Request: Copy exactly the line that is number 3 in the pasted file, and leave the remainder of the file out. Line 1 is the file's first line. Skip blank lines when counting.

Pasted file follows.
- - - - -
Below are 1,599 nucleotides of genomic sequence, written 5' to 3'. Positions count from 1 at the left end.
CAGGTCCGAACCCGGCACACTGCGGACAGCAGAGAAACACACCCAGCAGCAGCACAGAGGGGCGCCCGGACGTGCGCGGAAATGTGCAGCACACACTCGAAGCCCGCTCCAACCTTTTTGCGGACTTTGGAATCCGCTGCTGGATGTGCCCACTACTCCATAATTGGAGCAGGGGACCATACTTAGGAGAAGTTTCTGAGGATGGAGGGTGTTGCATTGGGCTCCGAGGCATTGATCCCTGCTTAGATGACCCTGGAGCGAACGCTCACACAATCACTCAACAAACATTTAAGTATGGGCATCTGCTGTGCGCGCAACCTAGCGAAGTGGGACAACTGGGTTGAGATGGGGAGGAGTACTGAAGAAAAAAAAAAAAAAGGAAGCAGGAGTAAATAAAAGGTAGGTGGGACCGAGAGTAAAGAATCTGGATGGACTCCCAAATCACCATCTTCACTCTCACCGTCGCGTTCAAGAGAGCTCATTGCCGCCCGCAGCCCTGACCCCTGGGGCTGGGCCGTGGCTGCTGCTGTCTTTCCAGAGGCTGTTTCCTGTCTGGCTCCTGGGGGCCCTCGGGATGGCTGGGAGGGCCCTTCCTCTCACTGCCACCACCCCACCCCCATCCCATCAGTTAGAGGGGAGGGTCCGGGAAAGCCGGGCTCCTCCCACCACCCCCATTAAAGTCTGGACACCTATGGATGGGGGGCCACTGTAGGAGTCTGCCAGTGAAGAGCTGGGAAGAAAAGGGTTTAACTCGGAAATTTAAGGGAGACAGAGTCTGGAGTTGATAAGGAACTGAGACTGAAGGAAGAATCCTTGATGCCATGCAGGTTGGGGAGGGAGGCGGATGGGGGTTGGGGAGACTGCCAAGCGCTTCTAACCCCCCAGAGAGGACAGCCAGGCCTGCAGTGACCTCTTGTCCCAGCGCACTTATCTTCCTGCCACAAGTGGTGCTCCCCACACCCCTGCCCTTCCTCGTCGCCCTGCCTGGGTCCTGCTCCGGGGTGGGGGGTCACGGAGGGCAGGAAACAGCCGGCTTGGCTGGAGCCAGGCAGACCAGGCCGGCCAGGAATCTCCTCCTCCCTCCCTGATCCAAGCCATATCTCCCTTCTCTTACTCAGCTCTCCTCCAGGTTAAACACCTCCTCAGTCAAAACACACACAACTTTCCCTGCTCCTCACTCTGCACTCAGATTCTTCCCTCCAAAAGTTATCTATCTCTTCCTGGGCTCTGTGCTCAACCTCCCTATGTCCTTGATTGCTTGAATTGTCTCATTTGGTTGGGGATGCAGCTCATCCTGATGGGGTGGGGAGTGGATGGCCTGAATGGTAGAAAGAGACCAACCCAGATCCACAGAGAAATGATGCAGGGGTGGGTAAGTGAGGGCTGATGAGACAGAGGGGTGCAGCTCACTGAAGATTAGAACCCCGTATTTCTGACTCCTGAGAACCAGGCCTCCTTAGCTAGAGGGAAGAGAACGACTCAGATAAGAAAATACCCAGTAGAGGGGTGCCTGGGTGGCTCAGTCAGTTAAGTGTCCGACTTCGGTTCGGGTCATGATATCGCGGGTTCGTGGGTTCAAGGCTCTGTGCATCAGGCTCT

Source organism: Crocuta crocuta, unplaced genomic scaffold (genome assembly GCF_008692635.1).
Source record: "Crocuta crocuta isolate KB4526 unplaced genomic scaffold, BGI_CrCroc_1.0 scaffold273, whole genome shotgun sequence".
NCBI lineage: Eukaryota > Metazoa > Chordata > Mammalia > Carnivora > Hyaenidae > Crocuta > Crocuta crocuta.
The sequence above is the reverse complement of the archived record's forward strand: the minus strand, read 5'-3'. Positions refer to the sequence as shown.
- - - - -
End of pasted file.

Source organism: Crocuta crocuta, unplaced genomic scaffold (genome assembly GCF_008692635.1).